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Successful Vemurafenib Treatment of Progressive BRAF V600E–Mutated Anaplastic Pleomorphic Xanthoastrocytoma

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Key Points

  • A patient with a BRAF V600E–mutated glioma was successfully treated with vemurafenib monotherapy.
  • A radiographic near complete response was observed after approximately 3 weeks of treatment.

The BRAF inhibitor vemurafenib (Zelboraf) is approved for treatment of BRAF-mutated metastatic melanoma. There are reports indicating that vemurafenib may be active in the treatment of intracranial neoplasms with BRAF mutations. As reported in the Journal of Clinical Oncology, Lee et al from Brigham and Women’s Cancer Center successfully treated a BRAF V600E–mutated glioma with vemurafenib monotherapy.

Patient Course

The patient was a 41-year-old man with WHO grade 2 anaplastic pleomorphic xanthoastrocytoma with a BRAF V600E mutation who developed radiographic progression despite surgery, radiation, and treatment with temozolomide. The patient was initially observed with serial imaging for approximately 2 years until magnetic resonance imaging (MRI) showed increased surrounding enhancement. Treatment with temozolomide was followed by radiographic progression after two cycles.

A second resection showed WHO grade 3 disease, with a change in histology from the resection 3 years before, including increased cellularity, mitoses, and Ki-67 labeling index of 20%. He was treated with involved field radiation (total dose = 59.40 Gy in 47 fractions of 1.8 Gy) and concurrent temozolomide as a radiation sensitizer. Although initial postradiation imaging showed some improvement in enhancement, the lesion subsequently developed increased nodular enhancement. In order to account for potential pseudoprogression the patient was closely monitored for 6 months, but the lesion continued to expand and exhibited increase nodular enhancement and surrounding edema.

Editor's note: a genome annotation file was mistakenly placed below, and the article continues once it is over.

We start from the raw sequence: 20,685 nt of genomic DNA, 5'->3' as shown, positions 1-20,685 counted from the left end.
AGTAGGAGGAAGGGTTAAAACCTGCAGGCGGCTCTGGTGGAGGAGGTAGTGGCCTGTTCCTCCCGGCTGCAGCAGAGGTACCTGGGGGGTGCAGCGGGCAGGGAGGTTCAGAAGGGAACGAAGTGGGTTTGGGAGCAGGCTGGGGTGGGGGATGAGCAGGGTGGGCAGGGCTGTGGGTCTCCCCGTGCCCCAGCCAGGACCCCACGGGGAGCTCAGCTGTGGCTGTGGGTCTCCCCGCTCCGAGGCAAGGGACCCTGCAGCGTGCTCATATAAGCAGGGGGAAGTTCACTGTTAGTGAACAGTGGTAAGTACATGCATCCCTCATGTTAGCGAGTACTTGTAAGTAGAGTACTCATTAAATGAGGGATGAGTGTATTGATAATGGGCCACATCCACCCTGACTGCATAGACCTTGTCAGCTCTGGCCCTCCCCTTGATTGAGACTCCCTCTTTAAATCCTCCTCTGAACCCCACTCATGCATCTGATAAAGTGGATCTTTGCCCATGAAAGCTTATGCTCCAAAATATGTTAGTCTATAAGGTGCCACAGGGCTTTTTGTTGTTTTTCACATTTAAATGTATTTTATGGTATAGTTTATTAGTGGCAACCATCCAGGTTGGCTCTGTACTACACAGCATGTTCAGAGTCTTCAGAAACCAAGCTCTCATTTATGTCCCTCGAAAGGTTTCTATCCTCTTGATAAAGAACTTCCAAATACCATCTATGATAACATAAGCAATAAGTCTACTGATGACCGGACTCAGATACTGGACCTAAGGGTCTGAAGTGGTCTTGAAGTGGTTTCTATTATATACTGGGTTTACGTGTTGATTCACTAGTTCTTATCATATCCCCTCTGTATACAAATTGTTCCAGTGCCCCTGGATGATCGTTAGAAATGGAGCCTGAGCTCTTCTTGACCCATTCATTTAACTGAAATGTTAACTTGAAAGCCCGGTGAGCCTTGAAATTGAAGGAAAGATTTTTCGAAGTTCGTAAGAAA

Vemurafenib Treatment

Since the patient was known to harbor a BRAF V600E mutation, the authors contacted his health insurer, who agreed to cover the cost of vemurafenib. After beginning vemurafenib at 720 mg twice daily, the patient developed grade 2 diffuse morbilliform eruption with xerosis and follicular prominence at 10 to 14 days, with workup revealing a superficial and deep perivascular lymphocytic infiltrate with rare eosinophils suggestive of a hypersensitivity reaction.

Grade 1 transaminitis was observed without other evidence of systemic hypersensitivity; the reaction was managed with topical corticosteroids and antihistamines, with eventual improvement in the skin eruption and transaminitis. Grade 1 alopecia and grade 1 diarrhea may also have been related to vemurafenib.

MRI with contrast after approximately 3 weeks of vemurafenib showed an interval decrease in nodular enhancement. MRI with contrast at approximately 12 weeks confirmed this finding and showed minimal residual enhancement and improvement in edema consistent with a nearly complete response.

The investigators noted, “[W]e successfully treated a BRAF V600E anaplastic [pleomorphic xanthoastrocytoma] with vemurafenib, and an excellent radiographic response was achieved. Further investigation of BRAF inhibitors for the treatment of BRAF-mutated primary brain tumors is warranted, and a clinical trial testing the efficacy and safety of dabrafenib (a BRAF inhibitor) and trametinib (an MEK inhibitor) in patients with BRAF V600E-mutated rare cancers, including gliomas (clinicaltrials.gov NCT02034110), is in development.”

Eudocia Q. Lee, MD, MPH, of Brigham and Women’s Cancer Center, is the first author of the Journal of Clinical Oncology report.

The authors indicated no potential conflicts of interest.

The content in this post has not been reviewed by the American Society of Clinical Oncology, Inc. (ASCO®) and does not necessarily reflect the ideas and opinions of ASCO®.


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